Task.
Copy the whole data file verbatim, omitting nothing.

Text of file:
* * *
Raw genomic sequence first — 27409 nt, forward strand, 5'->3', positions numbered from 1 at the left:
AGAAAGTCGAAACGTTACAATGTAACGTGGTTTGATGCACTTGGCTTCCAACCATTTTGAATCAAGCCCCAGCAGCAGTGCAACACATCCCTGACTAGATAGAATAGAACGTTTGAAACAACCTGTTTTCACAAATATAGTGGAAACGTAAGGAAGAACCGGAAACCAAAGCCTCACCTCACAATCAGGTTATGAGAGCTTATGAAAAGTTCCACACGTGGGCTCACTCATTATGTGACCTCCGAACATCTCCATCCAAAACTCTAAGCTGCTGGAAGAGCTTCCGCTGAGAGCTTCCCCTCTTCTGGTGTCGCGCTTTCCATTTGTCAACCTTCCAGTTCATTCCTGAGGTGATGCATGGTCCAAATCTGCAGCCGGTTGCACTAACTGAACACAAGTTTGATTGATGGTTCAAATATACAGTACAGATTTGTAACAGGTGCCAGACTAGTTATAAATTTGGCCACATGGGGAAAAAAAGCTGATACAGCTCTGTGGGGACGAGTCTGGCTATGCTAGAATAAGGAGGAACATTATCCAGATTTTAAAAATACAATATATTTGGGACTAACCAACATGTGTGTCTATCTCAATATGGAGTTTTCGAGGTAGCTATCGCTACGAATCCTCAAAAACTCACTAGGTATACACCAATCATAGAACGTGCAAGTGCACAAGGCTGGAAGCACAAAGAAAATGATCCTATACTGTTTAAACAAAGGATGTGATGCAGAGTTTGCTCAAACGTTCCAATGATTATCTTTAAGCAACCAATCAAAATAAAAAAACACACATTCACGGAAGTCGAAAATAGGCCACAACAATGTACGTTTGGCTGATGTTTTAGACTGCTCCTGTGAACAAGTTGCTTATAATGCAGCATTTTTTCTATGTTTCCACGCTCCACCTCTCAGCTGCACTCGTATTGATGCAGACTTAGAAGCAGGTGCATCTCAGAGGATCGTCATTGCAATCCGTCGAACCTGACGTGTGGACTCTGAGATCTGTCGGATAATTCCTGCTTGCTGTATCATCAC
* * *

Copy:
Raw genomic sequence first — 27409 nt, forward strand, 5'->3', positions numbered from 1 at the left:
AGAAAGTCGAAACGTTACAATGTAACGTGGTTTGATGCACTTGGCTTCCAACCATTTTGAATCAAGCCCCAGCAGCAGTGCAACACATCCCTGACTAGATAGAATAGAACGTTTGAAACAACCTGTTTTCACAAATATAGTGGAAACGTAAGGAAGAACCGGAAACCAAAGCCTCACCTCACAATCAGGTTATGAGAGCTTATGAAAAGTTCCACACGTGGGCTCACTCATTATGTGACCTCCGAACATCTCCATCCAAAACTCTAAGCTGCTGGAAGAGCTTCCGCTGAGAGCTTCCCCTCTTCTGGTGTCGCGCTTTCCATTTGTCAACCTTCCAGTTCATTCCTGAGGTGATGCATGGTCCAAATCTGCAGCCGGTTGCACTAACTGAACACAAGTTTGATTGATGGTTCAAATATACAGTACAGATTTGTAACAGGTGCCAGACTAGTTATAAATTTGGCCACATGGGGAAAAAAAGCTGATACAGCTCTGTGGGGACGAGTCTGGCTATGCTAGAATAAGGAGGAACATTATCCAGATTTTAAAAATACAATATATTTGGGACTAACCAACATGTGTGTCTATCTCAATATGGAGTTTTCGAGGTAGCTATCGCTACGAATCCTCAAAAACTCACTAGGTATACACCAATCATAGAACGTGCAAGTGCACAAGGCTGGAAGCACAAAGAAAATGATCCTATACTGTTTAAACAAAGGATGTGATGCAGAGTTTGCTCAAACGTTCCAATGATTATCTTTAAGCAACCAATCAAAATAAAAAAACACACATTCACGGAAGTCGAAAATAGGCCACAACAATGTACGTTTGGCTGATGTTTTAGACTGCTCCTGTGAACAAGTTGCTTATAATGCAGCATTTTTTCTATGTTTCCACGCTCCACCTCTCAGCTGCACTCGTATTGATGCAGACTTAGAAGCAGGTGCATCTCAGAGGATCGTCATTGCAATCCGTCGAACCTGACGTGTGGACTCTGAGATCTGTCGGATAATTCCTGCTTGCTGTATCATCAC